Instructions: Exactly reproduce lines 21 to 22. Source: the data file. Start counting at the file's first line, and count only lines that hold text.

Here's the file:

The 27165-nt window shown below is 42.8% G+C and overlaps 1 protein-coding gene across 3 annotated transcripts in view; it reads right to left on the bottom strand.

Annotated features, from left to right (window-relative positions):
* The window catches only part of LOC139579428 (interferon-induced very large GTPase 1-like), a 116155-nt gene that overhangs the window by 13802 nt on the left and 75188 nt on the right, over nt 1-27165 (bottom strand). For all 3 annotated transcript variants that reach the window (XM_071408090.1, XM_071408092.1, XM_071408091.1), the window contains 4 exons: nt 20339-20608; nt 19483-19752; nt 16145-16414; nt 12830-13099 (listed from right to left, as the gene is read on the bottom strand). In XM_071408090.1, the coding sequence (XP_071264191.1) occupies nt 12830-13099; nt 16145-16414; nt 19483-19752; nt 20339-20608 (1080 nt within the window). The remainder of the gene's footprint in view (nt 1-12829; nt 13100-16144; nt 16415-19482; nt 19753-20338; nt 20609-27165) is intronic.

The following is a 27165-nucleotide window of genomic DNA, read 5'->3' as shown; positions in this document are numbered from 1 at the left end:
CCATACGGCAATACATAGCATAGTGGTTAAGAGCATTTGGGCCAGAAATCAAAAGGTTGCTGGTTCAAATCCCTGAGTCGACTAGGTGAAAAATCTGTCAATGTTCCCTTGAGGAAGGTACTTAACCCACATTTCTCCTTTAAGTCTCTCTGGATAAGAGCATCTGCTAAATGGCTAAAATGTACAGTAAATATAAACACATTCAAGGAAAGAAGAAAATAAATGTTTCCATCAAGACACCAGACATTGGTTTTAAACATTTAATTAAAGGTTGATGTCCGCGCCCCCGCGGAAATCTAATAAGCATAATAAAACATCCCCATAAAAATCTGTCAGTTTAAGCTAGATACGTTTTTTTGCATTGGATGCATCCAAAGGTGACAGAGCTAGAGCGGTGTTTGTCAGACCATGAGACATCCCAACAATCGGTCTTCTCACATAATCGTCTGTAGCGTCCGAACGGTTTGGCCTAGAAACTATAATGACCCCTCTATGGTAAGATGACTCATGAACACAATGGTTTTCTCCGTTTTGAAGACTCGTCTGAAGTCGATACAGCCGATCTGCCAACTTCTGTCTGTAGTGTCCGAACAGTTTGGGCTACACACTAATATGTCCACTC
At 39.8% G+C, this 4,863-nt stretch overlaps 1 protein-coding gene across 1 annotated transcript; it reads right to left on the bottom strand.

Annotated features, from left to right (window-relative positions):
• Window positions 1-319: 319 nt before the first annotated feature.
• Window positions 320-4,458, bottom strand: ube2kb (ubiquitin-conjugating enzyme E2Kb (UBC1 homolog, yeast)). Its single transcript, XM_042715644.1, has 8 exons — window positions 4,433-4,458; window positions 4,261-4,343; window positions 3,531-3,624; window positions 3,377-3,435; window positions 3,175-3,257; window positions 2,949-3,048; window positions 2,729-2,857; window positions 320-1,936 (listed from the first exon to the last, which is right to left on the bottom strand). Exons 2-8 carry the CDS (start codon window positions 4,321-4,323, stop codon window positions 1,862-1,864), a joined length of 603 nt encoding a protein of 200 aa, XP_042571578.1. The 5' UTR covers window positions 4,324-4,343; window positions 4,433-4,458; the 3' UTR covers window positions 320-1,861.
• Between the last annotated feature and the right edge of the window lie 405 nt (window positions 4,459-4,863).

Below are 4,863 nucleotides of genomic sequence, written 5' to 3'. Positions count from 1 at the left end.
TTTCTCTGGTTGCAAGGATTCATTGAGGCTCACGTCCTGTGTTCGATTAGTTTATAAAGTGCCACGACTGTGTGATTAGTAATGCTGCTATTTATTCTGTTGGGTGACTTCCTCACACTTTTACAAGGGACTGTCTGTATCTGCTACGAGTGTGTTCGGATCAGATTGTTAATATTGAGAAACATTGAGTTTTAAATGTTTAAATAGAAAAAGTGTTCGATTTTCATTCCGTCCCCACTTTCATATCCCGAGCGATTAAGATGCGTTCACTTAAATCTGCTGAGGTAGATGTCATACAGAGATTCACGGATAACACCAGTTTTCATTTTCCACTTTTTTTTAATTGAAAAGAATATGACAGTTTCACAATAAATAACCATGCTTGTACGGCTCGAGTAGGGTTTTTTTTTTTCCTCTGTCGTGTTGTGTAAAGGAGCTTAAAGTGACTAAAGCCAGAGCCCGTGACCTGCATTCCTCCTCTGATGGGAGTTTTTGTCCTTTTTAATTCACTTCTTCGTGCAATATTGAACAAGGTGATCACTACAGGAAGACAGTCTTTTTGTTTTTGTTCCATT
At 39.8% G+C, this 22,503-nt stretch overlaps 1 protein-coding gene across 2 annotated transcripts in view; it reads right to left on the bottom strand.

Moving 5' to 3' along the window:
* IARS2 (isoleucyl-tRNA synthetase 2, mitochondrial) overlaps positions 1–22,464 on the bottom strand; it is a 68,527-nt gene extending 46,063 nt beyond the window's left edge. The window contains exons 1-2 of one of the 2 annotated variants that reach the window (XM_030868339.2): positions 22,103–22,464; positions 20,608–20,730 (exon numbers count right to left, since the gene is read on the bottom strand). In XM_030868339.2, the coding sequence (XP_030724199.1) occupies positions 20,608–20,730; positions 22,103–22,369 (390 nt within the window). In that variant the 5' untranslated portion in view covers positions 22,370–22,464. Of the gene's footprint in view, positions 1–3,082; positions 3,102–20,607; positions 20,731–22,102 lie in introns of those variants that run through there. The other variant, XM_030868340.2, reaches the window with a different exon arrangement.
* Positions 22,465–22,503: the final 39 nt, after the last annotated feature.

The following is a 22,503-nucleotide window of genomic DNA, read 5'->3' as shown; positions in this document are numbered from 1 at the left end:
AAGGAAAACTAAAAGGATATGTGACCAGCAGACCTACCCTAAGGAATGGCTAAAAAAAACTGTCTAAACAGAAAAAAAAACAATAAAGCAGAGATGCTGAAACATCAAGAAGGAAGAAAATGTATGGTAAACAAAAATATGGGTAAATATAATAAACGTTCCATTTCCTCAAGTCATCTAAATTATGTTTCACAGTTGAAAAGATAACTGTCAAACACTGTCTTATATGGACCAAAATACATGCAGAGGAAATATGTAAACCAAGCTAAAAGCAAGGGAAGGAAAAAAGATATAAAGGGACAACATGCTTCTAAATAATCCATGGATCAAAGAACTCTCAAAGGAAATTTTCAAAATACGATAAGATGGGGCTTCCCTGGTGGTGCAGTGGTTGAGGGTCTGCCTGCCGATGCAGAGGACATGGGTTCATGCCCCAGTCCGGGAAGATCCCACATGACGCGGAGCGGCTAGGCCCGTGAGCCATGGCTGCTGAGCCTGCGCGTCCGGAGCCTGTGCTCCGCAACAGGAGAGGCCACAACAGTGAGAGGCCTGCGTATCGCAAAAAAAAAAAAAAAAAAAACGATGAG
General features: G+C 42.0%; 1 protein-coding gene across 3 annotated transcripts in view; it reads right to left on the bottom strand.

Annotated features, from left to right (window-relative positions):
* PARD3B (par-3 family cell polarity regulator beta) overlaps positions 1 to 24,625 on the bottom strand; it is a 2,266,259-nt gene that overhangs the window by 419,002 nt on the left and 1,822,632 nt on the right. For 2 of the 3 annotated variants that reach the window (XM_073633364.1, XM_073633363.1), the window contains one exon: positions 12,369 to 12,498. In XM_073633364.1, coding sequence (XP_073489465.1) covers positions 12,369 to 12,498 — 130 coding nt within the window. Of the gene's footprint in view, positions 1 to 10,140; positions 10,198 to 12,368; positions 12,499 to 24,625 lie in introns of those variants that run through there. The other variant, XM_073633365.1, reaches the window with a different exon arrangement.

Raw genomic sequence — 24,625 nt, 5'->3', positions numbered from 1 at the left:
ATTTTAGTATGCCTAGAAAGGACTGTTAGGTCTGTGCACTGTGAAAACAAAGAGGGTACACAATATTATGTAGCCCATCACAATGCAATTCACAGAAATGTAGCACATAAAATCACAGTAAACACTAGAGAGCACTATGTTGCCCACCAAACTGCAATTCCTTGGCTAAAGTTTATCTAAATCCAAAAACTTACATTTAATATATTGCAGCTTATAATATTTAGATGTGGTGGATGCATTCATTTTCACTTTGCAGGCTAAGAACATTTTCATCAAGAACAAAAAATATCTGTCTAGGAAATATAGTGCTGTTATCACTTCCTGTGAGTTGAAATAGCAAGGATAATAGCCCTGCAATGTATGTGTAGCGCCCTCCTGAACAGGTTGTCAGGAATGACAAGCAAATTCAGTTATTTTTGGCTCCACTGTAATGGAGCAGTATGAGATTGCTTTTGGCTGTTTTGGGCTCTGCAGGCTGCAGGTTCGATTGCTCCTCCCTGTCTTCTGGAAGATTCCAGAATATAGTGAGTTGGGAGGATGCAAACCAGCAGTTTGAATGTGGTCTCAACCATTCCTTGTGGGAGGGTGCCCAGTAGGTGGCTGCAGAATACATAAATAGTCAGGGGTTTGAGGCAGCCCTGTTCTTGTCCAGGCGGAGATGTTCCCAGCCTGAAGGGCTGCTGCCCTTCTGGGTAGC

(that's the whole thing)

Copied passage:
* PARD3B (par-3 family cell polarity regulator beta) overlaps positions 1 to 24,625 on the bottom strand; it is a 2,266,259-nt gene that overhangs the window by 419,002 nt on the left and 1,822,632 nt on the right. For 2 of the 3 annotated variants that reach the window (XM_073633364.1, XM_073633363.1), the window contains one exon: positions 12,369 to 12,498. In XM_073633364.1, coding sequence (XP_073489465.1) covers positions 12,369 to 12,498 — 130 coding nt within the window. Of the gene's footprint in view, positions 1 to 10,140; positions 10,198 to 12,368; positions 12,499 to 24,625 lie in introns of those variants that run through there. The other variant, XM_073633365.1, reaches the window with a different exon arrangement.

Raw genomic sequence — 24,625 nt, 5'->3', positions numbered from 1 at the left: